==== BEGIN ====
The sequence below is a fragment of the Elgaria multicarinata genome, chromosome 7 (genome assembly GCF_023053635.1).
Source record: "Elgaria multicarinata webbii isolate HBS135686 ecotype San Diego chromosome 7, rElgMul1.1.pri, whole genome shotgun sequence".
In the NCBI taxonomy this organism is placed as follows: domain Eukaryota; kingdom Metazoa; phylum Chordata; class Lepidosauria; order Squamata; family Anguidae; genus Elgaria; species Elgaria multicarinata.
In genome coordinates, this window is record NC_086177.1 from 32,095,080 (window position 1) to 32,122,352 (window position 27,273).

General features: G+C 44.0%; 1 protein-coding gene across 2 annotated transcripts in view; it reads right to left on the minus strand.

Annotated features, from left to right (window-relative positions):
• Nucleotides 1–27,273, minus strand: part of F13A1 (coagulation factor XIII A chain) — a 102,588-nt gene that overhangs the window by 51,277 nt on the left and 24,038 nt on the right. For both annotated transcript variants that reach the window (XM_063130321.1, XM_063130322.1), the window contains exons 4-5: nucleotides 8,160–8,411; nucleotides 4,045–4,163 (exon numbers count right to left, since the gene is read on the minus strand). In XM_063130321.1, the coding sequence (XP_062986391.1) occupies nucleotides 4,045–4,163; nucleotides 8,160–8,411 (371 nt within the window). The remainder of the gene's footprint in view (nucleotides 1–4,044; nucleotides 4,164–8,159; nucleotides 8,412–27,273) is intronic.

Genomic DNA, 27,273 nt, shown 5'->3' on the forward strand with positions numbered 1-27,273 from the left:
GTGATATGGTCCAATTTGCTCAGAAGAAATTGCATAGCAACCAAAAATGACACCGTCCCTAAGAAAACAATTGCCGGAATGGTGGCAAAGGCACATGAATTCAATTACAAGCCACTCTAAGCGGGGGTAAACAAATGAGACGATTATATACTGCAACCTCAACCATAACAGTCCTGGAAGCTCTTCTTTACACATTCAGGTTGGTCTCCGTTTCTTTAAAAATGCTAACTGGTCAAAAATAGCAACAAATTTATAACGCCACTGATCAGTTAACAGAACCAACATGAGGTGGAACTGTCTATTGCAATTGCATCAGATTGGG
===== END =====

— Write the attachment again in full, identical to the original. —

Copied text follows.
The sequence below is a fragment of the Elgaria multicarinata genome, chromosome 7 (genome assembly GCF_023053635.1).
Source record: "Elgaria multicarinata webbii isolate HBS135686 ecotype San Diego chromosome 7, rElgMul1.1.pri, whole genome shotgun sequence".
In the NCBI taxonomy this organism is placed as follows: domain Eukaryota; kingdom Metazoa; phylum Chordata; class Lepidosauria; order Squamata; family Anguidae; genus Elgaria; species Elgaria multicarinata.
In genome coordinates, this window is record NC_086177.1 from 32,095,080 (window position 1) to 32,122,352 (window position 27,273).

General features: G+C 44.0%; 1 protein-coding gene across 2 annotated transcripts in view; it reads right to left on the minus strand.

Annotated features, from left to right (window-relative positions):
• Nucleotides 1–27,273, minus strand: part of F13A1 (coagulation factor XIII A chain) — a 102,588-nt gene that overhangs the window by 51,277 nt on the left and 24,038 nt on the right. For both annotated transcript variants that reach the window (XM_063130321.1, XM_063130322.1), the window contains exons 4-5: nucleotides 8,160–8,411; nucleotides 4,045–4,163 (exon numbers count right to left, since the gene is read on the minus strand). In XM_063130321.1, the coding sequence (XP_062986391.1) occupies nucleotides 4,045–4,163; nucleotides 8,160–8,411 (371 nt within the window). The remainder of the gene's footprint in view (nucleotides 1–4,044; nucleotides 4,164–8,159; nucleotides 8,412–27,273) is intronic.

Genomic DNA, 27,273 nt, shown 5'->3' on the forward strand with positions numbered 1-27,273 from the left:
GTGATATGGTCCAATTTGCTCAGAAGAAATTGCATAGCAACCAAAAATGACACCGTCCCTAAGAAAACAATTGCCGGAATGGTGGCAAAGGCACATGAATTCAATTACAAGCCACTCTAAGCGGGGGTAAACAAATGAGACGATTATATACTGCAACCTCAACCATAACAGTCCTGGAAGCTCTTCTTTACACATTCAGGTTGGTCTCCGTTTCTTTAAAAATGCTAACTGGTCAAAAATAGCAACAAATTTATAACGCCACTGATCAGTTAACAGAACCAACATGAGGTGGAACTGTCTATTGCAATTGCATCAGATTGGG